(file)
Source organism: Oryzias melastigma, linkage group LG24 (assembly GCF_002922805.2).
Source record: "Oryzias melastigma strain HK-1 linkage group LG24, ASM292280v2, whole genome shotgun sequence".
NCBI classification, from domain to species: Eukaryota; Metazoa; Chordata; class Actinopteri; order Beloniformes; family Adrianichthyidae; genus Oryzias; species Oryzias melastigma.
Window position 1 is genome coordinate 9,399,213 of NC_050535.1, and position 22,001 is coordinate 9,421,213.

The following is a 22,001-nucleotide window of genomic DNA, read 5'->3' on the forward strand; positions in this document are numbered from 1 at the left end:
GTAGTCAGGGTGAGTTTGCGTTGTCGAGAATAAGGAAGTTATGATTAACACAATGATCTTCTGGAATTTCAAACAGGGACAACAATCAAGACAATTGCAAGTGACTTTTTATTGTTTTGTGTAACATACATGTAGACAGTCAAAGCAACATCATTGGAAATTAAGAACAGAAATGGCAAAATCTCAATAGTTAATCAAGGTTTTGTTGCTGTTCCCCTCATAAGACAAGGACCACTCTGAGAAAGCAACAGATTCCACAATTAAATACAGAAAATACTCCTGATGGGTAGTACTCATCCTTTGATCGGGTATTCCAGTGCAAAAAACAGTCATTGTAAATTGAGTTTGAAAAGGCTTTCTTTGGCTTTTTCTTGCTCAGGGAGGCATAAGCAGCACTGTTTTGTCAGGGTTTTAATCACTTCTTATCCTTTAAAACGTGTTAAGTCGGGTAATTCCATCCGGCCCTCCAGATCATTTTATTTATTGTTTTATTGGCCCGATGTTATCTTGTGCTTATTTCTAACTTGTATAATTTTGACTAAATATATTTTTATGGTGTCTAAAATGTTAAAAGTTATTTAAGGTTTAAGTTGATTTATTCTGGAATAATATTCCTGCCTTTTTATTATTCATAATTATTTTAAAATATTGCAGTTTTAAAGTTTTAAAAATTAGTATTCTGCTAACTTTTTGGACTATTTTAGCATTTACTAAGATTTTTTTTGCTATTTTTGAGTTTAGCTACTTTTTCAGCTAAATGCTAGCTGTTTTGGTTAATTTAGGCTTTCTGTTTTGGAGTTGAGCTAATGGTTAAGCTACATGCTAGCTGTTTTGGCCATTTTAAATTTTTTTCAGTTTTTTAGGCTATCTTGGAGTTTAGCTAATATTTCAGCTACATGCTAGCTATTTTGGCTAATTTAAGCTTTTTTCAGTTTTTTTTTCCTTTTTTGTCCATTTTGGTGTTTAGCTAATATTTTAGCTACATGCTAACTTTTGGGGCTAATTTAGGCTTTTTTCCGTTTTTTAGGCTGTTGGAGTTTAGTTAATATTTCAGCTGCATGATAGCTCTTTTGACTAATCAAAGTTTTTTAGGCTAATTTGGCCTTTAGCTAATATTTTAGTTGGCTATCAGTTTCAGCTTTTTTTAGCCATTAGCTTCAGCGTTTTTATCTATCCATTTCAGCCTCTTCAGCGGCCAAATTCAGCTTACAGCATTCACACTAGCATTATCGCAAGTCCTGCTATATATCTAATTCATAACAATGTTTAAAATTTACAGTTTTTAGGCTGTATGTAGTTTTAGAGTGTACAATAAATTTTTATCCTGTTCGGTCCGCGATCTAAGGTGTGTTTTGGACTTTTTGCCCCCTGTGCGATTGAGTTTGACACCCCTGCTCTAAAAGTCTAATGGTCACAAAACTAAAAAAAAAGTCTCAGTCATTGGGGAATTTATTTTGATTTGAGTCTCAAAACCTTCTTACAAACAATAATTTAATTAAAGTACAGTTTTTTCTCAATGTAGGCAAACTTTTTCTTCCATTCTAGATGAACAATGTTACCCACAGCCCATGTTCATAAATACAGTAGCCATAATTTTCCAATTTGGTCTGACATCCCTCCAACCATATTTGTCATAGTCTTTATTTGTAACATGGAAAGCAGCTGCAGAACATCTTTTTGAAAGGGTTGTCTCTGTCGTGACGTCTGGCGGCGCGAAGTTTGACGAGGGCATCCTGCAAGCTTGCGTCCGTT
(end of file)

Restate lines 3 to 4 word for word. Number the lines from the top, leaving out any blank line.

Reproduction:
NCBI classification, from domain to species: Eukaryota; Metazoa; Chordata; class Actinopteri; order Beloniformes; family Adrianichthyidae; genus Oryzias; species Oryzias melastigma.
Window position 1 is genome coordinate 9,399,213 of NC_050535.1, and position 22,001 is coordinate 9,421,213.